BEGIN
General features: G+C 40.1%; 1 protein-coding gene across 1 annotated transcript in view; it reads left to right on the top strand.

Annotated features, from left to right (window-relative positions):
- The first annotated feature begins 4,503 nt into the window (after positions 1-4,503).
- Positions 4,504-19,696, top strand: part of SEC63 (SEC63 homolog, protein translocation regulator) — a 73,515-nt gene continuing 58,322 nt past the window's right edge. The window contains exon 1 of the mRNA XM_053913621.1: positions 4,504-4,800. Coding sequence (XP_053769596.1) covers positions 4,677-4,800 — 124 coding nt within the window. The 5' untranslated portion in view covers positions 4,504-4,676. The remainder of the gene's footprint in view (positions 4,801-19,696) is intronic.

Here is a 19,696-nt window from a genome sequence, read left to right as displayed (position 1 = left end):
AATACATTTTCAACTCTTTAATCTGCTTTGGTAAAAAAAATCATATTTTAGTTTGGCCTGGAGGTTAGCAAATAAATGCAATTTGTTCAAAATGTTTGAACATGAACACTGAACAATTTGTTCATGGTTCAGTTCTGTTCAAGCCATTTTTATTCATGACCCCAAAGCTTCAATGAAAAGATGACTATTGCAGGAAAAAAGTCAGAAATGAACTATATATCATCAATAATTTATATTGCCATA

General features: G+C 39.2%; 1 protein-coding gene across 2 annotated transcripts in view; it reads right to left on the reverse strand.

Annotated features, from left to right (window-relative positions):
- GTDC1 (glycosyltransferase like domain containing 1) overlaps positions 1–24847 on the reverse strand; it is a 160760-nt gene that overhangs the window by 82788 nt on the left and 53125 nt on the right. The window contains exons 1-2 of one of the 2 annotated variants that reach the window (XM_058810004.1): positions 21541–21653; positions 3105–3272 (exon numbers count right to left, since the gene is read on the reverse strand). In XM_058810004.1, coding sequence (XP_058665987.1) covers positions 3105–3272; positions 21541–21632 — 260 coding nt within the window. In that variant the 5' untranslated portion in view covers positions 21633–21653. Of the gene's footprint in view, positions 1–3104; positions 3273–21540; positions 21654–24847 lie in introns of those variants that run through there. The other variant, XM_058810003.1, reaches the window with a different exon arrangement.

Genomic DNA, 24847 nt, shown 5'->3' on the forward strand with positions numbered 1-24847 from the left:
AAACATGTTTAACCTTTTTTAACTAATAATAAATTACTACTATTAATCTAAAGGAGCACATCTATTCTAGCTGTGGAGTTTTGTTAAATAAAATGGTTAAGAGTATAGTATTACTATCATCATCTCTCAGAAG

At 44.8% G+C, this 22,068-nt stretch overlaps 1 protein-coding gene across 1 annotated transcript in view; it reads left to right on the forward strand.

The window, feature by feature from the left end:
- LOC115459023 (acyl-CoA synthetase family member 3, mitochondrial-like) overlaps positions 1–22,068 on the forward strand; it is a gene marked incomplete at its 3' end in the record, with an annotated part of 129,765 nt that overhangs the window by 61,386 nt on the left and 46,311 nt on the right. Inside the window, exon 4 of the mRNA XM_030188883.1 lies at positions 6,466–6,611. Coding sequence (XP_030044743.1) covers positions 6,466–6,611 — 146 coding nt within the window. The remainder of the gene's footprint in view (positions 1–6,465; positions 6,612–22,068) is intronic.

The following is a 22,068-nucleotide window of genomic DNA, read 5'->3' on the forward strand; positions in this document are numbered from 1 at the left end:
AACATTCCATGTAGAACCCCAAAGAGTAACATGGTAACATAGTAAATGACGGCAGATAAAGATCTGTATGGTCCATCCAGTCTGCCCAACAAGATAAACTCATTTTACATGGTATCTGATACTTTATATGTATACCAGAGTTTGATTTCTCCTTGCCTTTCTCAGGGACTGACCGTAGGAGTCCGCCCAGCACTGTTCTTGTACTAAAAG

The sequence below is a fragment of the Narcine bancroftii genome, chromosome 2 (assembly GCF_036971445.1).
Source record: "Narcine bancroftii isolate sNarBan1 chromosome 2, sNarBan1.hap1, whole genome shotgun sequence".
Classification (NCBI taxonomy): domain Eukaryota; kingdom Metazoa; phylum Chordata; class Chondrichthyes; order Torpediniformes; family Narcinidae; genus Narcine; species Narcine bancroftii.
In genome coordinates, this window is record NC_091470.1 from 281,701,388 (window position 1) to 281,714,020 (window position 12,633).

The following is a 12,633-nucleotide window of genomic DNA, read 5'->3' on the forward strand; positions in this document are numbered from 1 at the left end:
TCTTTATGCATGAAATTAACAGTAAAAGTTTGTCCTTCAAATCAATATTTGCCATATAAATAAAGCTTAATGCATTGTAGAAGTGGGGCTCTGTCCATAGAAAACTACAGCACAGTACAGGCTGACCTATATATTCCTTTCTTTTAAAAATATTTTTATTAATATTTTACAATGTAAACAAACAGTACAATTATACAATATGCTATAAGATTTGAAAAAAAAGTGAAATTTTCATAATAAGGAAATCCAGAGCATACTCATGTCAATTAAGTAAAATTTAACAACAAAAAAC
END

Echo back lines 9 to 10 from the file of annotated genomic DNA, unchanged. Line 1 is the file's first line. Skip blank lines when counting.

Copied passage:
- GTDC1 (glycosyltransferase like domain containing 1) overlaps positions 1–24847 on the reverse strand; it is a 160760-nt gene that overhangs the window by 82788 nt on the left and 53125 nt on the right. The window contains exons 1-2 of one of the 2 annotated variants that reach the window (XM_058810004.1): positions 21541–21653; positions 3105–3272 (exon numbers count right to left, since the gene is read on the reverse strand). In XM_058810004.1, coding sequence (XP_058665987.1) covers positions 3105–3272; positions 21541–21632 — 260 coding nt within the window. In that variant the 5' untranslated portion in view covers positions 21633–21653. Of the gene's footprint in view, positions 1–3104; positions 3273–21540; positions 21654–24847 lie in introns of those variants that run through there. The other variant, XM_058810003.1, reaches the window with a different exon arrangement.

Genomic DNA, 24847 nt, shown 5'->3' on the forward strand with positions numbered 1-24847 from the left: